*Please visit the Lightroom Journal for more information on these Release Candidates and a full list of the improved and newly added lens profiles: http://blogs.adobe.com/lightroomjournal
Newly Supported Camera Models
Panasonic DMC-FZ100, Panasonic DMC-FZ40 (FZ45), Panasonic DMC-LX5, Pentax 645D, Samsung NX10, Samsung TL500 (EX1), Sony A290, Sony A390, Sony Alpha NEX-3, Sony Alpha NEX-5
Also, this update improves the colour and noise profiles for the following cameras that utilise the DNG raw file format already supported in previous versions of Lightroom and Camera Raw: Casio EXILIM EX-FH100 (DNG) and Leica S2 (DNG).
Adobe’s Camera Raw Release Candidate 5.5, which introduces global corrections for all Bayer sensor cameras requiring a differential value treatment between the two Green channels, has a visible effect on the colour of Sony Alpha file conversions.
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Adobe has added the latest Alpha model support to Lightroom and ACR before the cameras have become fully available worldwide – as they did with the original Alpha 100. Lightroom 2.4 and Adobe Camera Raw 5.4 final releases include raw conversion for the Alpha 230, 300 and 380.
To download the latest utilities (including DNG Converter, which converts the raw files to a form which earlier versions of Photoshop CS can process) visit:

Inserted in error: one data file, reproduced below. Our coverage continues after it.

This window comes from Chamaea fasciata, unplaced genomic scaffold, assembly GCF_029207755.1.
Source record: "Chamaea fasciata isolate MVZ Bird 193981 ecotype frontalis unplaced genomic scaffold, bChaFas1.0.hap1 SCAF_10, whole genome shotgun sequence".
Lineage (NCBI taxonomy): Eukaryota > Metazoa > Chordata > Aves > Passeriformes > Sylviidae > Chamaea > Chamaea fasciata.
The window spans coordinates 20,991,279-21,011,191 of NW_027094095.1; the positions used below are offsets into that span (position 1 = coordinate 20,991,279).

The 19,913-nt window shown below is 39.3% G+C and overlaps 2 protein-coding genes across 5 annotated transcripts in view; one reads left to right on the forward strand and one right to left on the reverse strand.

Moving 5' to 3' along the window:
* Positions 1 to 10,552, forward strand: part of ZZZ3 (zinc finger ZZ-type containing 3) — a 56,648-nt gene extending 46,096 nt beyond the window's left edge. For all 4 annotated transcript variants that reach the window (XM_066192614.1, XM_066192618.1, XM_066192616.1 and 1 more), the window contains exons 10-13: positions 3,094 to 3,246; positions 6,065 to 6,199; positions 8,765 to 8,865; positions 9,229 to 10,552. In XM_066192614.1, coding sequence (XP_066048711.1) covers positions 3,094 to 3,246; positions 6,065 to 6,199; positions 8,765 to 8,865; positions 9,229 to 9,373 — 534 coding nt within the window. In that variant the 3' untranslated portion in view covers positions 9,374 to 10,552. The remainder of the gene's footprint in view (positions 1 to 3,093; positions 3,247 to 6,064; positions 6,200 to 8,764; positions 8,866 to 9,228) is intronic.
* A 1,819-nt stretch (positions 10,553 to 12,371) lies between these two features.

The updates are free but you must have recent versions of authorised software installed to benefit from them. The ACR Plug-In will also update Adobe Elements 7 (PC) or 6 (Macintosh) to work with the full range of Sony Alpha DSLRs.
We have run comparison ACR conversions on Alpha 900 files using 5.4 and the earlier Release Candidate (beta) version – there is no difference, output is bit for bit identical.
Portrait Professional, the downloadable software from Anthropics which resculpts face shapes while smoothing out skin imperfections and signs of ageing, has been updated to Version 8 and launched for Apple Mac as well as Windows PC. We tested it briefly as a first look in our magazine Master Photo>Digital.
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Here’s a question which came in to my email just now:
“Could I process a RAW file in Photoshop to achieve a similar effect as if I had used a Polaroid lens filter?
Or would I be better just using the Polaroid filter?”
The answer is that you can never imitate the effect of polarizing light (which changes the way reflective surfaces look, and deepens or lightens the sky blue according to the zone of the sky relative to the sun’s position. But you can use Adobe Camera Raw (CS3 versions) to deepen skies you never thought could be rescued.
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Paris, France – February 29, 2007 – DxO Labs announces today the addition of 10 new lenses, including popular zooms and fish-eyes, to its library of lens correction modules for DxO Optics Pro v5. Continue reading »
Apple’s Aperture 2.0 is a tedious program to test, with all its creation of ‘projects’ and ‘libraries’, ‘albums’, ‘vaults’ and nonstandard GUI, and it isn’t fast in processing files or passing them to Photoshop (which it does in 16-bit form, just another step to reverse before saving as far as I’m concerned). However, it’s handling Alpha 700 raw quite well. And it does things differently, with non-destructive raw editing, stacks of image versions, and so on. Continue reading »